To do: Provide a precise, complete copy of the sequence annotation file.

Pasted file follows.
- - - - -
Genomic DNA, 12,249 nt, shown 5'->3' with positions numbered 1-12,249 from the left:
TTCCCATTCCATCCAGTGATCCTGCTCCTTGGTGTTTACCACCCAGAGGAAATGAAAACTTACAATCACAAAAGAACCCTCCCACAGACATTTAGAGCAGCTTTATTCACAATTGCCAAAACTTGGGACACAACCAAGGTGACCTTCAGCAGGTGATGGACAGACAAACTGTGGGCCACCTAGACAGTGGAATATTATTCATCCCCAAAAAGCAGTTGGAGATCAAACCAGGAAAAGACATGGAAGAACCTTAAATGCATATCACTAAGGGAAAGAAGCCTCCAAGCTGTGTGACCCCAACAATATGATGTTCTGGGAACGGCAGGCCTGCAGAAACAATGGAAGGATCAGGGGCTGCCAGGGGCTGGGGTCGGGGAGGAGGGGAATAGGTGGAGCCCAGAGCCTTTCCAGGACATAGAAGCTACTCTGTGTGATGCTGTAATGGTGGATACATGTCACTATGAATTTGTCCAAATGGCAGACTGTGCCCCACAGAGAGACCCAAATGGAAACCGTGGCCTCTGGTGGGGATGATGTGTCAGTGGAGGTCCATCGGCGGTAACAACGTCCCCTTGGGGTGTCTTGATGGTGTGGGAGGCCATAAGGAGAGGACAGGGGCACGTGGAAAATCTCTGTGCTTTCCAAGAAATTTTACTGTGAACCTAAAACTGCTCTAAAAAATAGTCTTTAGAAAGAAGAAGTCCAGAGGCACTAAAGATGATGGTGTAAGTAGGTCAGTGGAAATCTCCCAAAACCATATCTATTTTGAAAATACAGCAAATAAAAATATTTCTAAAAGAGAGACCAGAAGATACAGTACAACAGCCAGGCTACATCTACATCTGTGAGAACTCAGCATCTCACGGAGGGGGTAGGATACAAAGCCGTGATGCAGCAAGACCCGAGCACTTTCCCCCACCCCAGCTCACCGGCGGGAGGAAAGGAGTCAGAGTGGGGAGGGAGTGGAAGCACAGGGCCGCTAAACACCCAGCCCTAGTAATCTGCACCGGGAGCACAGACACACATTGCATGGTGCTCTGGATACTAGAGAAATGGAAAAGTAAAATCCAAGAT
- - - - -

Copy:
Genomic DNA, 12,249 nt, shown 5'->3' with positions numbered 1-12,249 from the left:
TTCCCATTCCATCCAGTGATCCTGCTCCTTGGTGTTTACCACCCAGAGGAAATGAAAACTTACAATCACAAAAGAACCCTCCCACAGACATTTAGAGCAGCTTTATTCACAATTGCCAAAACTTGGGACACAACCAAGGTGACCTTCAGCAGGTGATGGACAGACAAACTGTGGGCCACCTAGACAGTGGAATATTATTCATCCCCAAAAAGCAGTTGGAGATCAAACCAGGAAAAGACATGGAAGAACCTTAAATGCATATCACTAAGGGAAAGAAGCCTCCAAGCTGTGTGACCCCAACAATATGATGTTCTGGGAACGGCAGGCCTGCAGAAACAATGGAAGGATCAGGGGCTGCCAGGGGCTGGGGTCGGGGAGGAGGGGAATAGGTGGAGCCCAGAGCCTTTCCAGGACATAGAAGCTACTCTGTGTGATGCTGTAATGGTGGATACATGTCACTATGAATTTGTCCAAATGGCAGACTGTGCCCCACAGAGAGACCCAAATGGAAACCGTGGCCTCTGGTGGGGATGATGTGTCAGTGGAGGTCCATCGGCGGTAACAACGTCCCCTTGGGGTGTCTTGATGGTGTGGGAGGCCATAAGGAGAGGACAGGGGCACGTGGAAAATCTCTGTGCTTTCCAAGAAATTTTACTGTGAACCTAAAACTGCTCTAAAAAATAGTCTTTAGAAAGAAGAAGTCCAGAGGCACTAAAGATGATGGTGTAAGTAGGTCAGTGGAAATCTCCCAAAACCATATCTATTTTGAAAATACAGCAAATAAAAATATTTCTAAAAGAGAGACCAGAAGATACAGTACAACAGCCAGGCTACATCTACATCTGTGAGAACTCAGCATCTCACGGAGGGGGTAGGATACAAAGCCGTGATGCAGCAAGACCCGAGCACTTTCCCCCACCCCAGCTCACCGGCGGGAGGAAAGGAGTCAGAGTGGGGAGGGAGTGGAAGCACAGGGCCGCTAAACACCCAGCCCTAGTAATCTGCACCGGGAGCACAGACACACATTGCATGGTGCTCTGGATACTAGAGAAATGGAAAAGTAAAATCCAAGAT